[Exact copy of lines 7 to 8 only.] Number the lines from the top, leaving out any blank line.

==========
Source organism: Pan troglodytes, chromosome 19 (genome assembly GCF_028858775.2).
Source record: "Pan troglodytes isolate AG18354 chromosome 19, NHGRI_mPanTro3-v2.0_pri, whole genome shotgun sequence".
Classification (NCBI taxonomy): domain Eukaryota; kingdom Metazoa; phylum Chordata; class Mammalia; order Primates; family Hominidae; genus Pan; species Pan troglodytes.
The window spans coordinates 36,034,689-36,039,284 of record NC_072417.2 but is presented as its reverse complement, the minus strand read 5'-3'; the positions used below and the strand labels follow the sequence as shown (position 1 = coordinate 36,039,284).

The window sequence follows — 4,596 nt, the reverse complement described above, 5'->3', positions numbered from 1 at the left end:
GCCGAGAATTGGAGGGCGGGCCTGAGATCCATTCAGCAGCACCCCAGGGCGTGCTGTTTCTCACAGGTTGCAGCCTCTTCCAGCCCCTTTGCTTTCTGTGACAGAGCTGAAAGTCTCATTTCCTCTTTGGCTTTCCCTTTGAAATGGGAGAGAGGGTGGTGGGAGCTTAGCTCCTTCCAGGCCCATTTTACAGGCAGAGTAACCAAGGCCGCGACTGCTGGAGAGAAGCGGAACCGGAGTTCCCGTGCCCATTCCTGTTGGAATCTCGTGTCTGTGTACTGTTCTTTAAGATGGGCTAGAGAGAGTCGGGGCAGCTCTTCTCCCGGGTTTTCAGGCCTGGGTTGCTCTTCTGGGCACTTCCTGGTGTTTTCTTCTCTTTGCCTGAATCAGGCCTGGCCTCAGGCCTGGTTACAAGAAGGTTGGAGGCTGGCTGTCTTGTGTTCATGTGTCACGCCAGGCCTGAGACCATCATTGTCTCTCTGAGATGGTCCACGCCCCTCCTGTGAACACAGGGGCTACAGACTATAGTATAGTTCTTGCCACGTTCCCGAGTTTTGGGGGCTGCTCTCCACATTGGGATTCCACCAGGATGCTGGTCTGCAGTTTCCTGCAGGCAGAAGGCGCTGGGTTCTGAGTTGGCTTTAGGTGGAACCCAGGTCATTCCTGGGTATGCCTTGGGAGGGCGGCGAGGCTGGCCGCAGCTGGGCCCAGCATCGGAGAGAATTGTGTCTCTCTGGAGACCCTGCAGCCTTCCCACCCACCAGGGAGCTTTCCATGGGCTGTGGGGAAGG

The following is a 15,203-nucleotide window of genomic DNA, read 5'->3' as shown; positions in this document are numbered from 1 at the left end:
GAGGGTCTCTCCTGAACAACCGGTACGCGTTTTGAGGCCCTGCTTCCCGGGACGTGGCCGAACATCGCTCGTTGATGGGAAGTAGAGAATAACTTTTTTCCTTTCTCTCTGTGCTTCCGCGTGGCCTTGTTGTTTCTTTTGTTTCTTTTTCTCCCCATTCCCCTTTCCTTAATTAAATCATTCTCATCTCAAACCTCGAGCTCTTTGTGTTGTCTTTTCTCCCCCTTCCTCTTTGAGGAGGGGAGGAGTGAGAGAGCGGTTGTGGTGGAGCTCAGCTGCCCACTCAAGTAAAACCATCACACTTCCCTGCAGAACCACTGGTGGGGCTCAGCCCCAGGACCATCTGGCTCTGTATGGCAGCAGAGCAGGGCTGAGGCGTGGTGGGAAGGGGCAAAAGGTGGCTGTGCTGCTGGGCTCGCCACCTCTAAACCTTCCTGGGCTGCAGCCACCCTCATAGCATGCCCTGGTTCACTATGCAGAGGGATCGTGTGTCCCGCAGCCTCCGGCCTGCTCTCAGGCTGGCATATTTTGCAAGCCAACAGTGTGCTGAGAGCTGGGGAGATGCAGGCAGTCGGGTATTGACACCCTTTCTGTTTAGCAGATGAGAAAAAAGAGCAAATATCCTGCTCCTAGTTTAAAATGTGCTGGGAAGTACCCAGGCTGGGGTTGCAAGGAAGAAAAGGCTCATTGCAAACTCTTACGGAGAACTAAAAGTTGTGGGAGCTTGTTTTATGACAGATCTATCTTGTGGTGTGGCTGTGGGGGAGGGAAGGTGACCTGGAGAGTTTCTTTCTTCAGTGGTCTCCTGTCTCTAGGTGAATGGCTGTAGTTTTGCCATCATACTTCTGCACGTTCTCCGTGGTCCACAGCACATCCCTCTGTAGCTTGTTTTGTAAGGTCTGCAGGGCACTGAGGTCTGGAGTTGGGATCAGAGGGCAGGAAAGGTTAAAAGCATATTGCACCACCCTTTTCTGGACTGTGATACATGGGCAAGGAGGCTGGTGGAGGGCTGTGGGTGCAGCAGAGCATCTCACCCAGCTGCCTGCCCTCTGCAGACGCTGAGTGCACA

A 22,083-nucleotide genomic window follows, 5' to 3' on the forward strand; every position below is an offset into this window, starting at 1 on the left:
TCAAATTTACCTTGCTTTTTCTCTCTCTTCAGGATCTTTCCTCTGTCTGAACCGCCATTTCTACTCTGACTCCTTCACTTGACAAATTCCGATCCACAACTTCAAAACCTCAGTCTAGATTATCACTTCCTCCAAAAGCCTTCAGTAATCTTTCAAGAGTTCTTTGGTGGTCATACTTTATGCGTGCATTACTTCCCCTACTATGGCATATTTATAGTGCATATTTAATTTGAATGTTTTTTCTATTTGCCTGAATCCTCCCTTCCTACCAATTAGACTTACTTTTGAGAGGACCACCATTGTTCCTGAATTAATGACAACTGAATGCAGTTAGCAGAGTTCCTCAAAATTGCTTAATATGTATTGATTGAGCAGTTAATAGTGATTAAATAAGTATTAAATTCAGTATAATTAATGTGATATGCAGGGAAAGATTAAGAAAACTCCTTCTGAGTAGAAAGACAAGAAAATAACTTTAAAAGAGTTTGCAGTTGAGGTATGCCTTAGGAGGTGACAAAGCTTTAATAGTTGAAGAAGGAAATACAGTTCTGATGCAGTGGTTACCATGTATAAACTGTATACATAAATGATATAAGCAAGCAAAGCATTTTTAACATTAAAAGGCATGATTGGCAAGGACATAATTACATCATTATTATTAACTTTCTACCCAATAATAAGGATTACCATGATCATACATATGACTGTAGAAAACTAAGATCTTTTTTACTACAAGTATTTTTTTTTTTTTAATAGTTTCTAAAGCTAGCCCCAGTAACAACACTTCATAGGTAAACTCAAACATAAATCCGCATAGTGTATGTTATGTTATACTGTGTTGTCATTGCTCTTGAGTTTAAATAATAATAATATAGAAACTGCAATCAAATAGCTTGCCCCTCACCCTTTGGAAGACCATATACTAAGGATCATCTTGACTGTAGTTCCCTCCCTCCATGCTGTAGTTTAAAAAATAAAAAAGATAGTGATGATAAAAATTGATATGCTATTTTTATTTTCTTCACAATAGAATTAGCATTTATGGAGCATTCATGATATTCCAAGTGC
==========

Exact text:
The following is a 15,203-nucleotide window of genomic DNA, read 5'->3' as shown; positions in this document are numbered from 1 at the left end:
GAGGGTCTCTCCTGAACAACCGGTACGCGTTTTGAGGCCCTGCTTCCCGGGACGTGGCCGAACATCGCTCGTTGATGGGAAGTAGAGAATAACTTTTTTCCTTTCTCTCTGTGCTTCCGCGTGGCCTTGTTGTTTCTTTTGTTTCTTTTTCTCCCCATTCCCCTTTCCTTAATTAAATCATTCTCATCTCAAACCTCGAGCTCTTTGTGTTGTCTTTTCTCCCCCTTCCTCTTTGAGGAGGGGAGGAGTGAGAGAGCGGTTGTGGTGGAGCTCAGCTGCCCACTCAAGTAAAACCATCACACTTCCCTGCAGAACCACTGGTGGGGCTCAGCCCCAGGACCATCTGGCTCTGTATGGCAGCAGAGCAGGGCTGAGGCGTGGTGGGAAGGGGCAAAAGGTGGCTGTGCTGCTGGGCTCGCCACCTCTAAACCTTCCTGGGCTGCAGCCACCCTCATAGCATGCCCTGGTTCACTATGCAGAGGGATCGTGTGTCCCGCAGCCTCCGGCCTGCTCTCAGGCTGGCATATTTTGCAAGCCAACAGTGTGCTGAGAGCTGGGGAGATGCAGGCAGTCGGGTATTGACACCCTTTCTGTTTAGCAGATGAGAAAAAAGAGCAAATATCCTGCTCCTAGTTTAAAATGTGCTGGGAAGTACCCAGGCTGGGGTTGCAAGGAAGAAAAGGCTCATTGCAAACTCTTACGGAGAACTAAAAGTTGTGGGAGCTTGTTTTATGACAGATCTATCTTGTGGTGTGGCTGTGGGGGAGGGAAGGTGACCTGGAGAGTTTCTTTCTTCAGTGGTCTCCTGTCTCTAGGTGAATGGCTGTAGTTTTGCCATCATACTTCTGCACGTTCTCCGTGGTCCACAGCACATCCCTCTGTAGCTTGTTTTGTAAGGTCTGCAGGGCACTGAGGTCTGGAGTTGGGATCAGAGGGCAGGAAAGGTTAAAAGCATATTGCACCACCCTTTTCTGGACTGTGATACATGGGCAAGGAGGCTGGTGGAGGGCTGTGGGTGCAGCAGAGCATCTCACCCAGCTGCCTGCCCTCTGCAGACGCTGAGTGCACA